Pattie A. Clay Hospital treated claimant with morphine, nitroglycerine, Ativan, etc., for chest pain, on 08/02/10, before transferring him to the St. Joseph Hospital cardiac ward. (Exh. 1F). St. Joseph Hospital admitted the claimant on 08/02/10 under the care of Kentucky Cardiology, PLLC, for a diagnostic left heart catheterization, with claimant to return in one or two weeks for catheter-based intervention to the left circumflex. Mr. Carrington subsequently underwent an unsuccessful catheter based attempt at revascularization of the left anterior descending artery. By 11/22/10 an echo study showed left ventricular systolic function well preserved with an estimated ejection fraction of 55% visually, with mild left ventricular hypertrophy, and mild left atrial enlargement. Dr. Michael Sekela on 11/23/10 performed a coronary artery bypass graft of the anterior descending artery. By 05/25/11 Mr. Carrington reported he feels pretty good.' (Exhs. 2F, 3F). Progress notes through 06/08/12 indicate stable coronary artery disease with occasional retrosternal disturbances, ' and hypertension. By 07/24/12 Mr. Carrington was report[ing] intermittent heart palpitations, characterized by his cardiologists as premature ventricular contractions, as noted above. Dr. Brumfield proposed to check the claimant's TSH or thyroid stimulating hormone and to increase the dose of Coreg. (Exh. 4F).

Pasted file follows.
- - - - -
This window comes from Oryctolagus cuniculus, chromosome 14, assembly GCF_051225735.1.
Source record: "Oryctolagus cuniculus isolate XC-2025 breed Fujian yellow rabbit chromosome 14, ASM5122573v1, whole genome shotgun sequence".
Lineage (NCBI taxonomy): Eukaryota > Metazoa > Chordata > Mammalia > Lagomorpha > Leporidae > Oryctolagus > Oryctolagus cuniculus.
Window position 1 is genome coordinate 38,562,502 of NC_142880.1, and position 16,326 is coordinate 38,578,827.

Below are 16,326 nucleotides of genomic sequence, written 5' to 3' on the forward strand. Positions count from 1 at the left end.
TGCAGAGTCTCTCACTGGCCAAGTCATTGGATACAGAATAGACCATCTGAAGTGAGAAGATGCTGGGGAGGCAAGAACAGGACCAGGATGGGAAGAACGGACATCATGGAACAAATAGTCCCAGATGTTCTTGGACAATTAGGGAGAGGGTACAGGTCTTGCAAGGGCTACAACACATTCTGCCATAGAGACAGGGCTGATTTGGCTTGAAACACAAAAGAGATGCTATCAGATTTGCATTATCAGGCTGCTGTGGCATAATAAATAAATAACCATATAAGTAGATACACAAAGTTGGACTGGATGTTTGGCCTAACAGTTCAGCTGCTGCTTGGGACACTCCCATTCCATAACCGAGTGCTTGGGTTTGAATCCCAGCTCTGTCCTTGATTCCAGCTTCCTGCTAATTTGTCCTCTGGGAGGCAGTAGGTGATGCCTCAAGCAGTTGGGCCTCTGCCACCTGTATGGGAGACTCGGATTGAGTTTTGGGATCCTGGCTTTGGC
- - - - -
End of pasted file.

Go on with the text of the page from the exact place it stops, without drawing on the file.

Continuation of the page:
( Id. ).

Plaintiff complains that the ALJ failed to compare the evidence against the applicable Listings and provide an explanation for his conclusion. He further contends that this is reversible error because he meets the requirements for Listing 4.04B (ischemic heart disease):